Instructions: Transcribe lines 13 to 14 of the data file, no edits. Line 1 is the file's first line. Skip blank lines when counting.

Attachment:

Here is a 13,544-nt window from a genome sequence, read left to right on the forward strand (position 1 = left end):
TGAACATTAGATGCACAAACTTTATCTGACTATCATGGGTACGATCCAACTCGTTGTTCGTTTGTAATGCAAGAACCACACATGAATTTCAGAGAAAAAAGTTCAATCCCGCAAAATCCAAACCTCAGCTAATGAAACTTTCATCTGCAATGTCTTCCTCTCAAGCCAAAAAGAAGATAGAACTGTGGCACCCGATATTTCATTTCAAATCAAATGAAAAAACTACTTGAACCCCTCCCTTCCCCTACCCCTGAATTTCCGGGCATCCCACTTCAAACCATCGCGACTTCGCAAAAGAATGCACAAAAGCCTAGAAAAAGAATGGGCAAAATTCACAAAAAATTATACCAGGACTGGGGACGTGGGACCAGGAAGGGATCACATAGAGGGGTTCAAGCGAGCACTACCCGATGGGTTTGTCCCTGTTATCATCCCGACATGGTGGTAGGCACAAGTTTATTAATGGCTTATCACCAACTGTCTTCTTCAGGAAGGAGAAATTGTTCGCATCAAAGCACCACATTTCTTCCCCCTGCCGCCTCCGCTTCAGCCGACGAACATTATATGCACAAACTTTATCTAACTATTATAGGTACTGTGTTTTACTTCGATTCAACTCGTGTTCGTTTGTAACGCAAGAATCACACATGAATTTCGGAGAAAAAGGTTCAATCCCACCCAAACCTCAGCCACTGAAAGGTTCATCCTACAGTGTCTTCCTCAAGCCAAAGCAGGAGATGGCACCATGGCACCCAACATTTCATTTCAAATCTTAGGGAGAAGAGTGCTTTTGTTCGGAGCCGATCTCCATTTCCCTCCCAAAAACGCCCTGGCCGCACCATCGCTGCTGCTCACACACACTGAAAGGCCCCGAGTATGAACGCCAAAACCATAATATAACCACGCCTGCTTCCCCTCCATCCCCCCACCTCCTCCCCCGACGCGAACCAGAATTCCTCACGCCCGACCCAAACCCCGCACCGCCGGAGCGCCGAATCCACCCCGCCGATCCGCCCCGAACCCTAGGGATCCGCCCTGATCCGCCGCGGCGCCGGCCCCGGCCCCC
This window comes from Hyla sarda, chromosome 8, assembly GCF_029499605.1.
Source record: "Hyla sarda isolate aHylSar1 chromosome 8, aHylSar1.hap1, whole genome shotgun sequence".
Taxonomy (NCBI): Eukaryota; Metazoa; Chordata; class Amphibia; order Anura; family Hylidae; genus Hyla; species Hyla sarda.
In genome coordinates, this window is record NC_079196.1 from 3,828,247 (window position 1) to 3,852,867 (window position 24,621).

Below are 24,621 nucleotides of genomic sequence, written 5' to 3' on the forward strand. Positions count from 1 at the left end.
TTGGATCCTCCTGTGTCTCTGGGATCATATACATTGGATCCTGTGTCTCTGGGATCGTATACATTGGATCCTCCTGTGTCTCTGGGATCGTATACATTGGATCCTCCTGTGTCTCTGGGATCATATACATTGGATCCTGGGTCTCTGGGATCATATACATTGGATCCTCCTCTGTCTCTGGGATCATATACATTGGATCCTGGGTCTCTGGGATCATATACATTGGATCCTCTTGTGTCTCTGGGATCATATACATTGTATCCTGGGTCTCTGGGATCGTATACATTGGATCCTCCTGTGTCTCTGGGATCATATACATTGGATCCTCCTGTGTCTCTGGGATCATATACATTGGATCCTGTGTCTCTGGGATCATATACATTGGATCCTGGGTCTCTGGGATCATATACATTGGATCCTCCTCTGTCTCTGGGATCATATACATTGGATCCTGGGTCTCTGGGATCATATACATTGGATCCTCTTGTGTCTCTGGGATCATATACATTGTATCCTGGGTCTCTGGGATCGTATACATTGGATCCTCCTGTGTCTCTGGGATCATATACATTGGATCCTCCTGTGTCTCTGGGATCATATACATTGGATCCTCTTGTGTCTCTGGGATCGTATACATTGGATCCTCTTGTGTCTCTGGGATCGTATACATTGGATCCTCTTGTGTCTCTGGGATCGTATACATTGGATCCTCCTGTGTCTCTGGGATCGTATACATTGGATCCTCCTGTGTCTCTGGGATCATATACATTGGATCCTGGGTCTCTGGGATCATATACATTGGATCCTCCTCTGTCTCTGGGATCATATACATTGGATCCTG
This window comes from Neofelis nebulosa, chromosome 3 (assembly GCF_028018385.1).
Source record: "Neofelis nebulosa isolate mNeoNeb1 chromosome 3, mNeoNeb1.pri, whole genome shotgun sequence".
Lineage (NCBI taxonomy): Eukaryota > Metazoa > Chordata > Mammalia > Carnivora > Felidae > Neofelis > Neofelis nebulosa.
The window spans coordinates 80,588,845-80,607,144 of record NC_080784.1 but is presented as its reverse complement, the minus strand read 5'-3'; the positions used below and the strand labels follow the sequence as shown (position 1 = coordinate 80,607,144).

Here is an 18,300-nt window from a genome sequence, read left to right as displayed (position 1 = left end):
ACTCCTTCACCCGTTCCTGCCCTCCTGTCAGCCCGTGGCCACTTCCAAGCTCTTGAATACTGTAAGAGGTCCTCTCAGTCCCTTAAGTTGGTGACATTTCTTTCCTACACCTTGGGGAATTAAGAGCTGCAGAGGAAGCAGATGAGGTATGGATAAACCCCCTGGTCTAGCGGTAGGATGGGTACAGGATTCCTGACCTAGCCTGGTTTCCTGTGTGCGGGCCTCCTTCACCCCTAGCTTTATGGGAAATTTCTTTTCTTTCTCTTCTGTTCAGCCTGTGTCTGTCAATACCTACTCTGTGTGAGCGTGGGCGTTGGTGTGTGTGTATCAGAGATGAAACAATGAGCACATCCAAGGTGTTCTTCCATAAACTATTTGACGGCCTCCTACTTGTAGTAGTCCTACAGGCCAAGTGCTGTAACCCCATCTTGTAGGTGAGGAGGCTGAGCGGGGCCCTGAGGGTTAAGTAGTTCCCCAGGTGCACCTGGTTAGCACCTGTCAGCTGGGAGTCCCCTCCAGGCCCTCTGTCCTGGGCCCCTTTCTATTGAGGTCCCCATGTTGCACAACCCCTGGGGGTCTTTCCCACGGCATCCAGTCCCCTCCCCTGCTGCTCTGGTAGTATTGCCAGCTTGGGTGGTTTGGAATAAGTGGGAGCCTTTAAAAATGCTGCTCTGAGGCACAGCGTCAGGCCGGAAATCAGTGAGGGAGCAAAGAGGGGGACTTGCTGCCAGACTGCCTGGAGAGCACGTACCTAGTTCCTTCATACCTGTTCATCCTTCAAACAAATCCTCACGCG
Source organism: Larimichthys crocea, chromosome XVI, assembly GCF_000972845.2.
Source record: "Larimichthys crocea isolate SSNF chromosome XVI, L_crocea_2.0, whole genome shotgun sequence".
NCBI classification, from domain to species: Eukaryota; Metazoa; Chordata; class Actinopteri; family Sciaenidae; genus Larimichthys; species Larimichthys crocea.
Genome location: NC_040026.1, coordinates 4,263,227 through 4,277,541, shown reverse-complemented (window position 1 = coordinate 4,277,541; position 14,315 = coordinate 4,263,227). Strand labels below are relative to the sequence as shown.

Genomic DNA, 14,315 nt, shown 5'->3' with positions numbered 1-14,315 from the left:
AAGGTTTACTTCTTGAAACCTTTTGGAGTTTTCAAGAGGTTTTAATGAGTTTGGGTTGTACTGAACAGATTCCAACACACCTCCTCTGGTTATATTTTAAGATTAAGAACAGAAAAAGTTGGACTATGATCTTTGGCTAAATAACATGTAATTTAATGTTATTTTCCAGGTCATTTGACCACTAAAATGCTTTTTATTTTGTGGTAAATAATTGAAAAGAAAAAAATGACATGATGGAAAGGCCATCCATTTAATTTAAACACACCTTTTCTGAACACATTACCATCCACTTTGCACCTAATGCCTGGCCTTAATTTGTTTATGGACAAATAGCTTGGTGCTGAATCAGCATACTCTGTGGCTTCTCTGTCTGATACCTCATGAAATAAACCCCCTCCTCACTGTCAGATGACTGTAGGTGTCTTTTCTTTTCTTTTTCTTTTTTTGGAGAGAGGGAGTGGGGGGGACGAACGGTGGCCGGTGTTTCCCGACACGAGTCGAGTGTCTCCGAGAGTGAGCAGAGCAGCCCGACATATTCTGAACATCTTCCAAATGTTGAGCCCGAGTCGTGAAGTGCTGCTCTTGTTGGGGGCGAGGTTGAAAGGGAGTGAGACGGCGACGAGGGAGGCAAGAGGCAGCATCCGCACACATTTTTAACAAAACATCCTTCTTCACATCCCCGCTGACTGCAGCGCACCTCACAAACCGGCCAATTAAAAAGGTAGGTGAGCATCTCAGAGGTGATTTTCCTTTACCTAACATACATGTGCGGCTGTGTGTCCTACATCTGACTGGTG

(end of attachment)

Here is an 18,300-nt window from a genome sequence, read left to right as displayed (position 1 = left end):
ACTCCTTCACCCGTTCCTGCCCTCCTGTCAGCCCGTGGCCACTTCCAAGCTCTTGAATACTGTAAGAGGTCCTCTCAGTCCCTTAAGTTGGTGACATTTCTTTCCTACACCTTGGGGAATTAAGAGCTGCAGAGGAAGCAGATGAGGTATGGATAAACCCCCTGGTCTAGCGGTAGGATGGGTACAGGATTCCTGACCTAGCCTGGTTTCCTGTGTGCGGGCCTCCTTCACCCCTAGCTTTATGGGAAATTTCTTTTCTTTCTCTTCTGTTCAGCCTGTGTCTGTCAATACCTACTCTGTGTGAGCGTGGGCGTTGGTGTGTGTGTATCAGAGATGAAACAATGAGCACATCCAAGGTGTTCTTCCATAAACTATTTGACGGCCTCCTACTTGTAGTAGTCCTACAGGCCAAGTGCTGTAACCCCATCTTGTAGGTGAGGAGGCTGAGCGGGGCCCTGAGGGTTAAGTAGTTCCCCAGGTGCACCTGGTTAGCACCTGTCAGCTGGGAGTCCCCTCCAGGCCCTCTGTCCTGGGCCCCTTTCTATTGAGGTCCCCATGTTGCACAACCCCTGGGGGTCTTTCCCACGGCATCCAGTCCCCTCCCCTGCTGCTCTGGTAGTATTGCCAGCTTGGGTGGTTTGGAATAAGTGGGAGCCTTTAAAAATGCTGCTCTGAGGCACAGCGTCAGGCCGGAAATCAGTGAGGGAGCAAAGAGGGGGACTTGCTGCCAGACTGCCTGGAGAGCACGTACCTAGTTCCTTCATACCTGTTCATCCTTCAAACAAATCCTCACGCG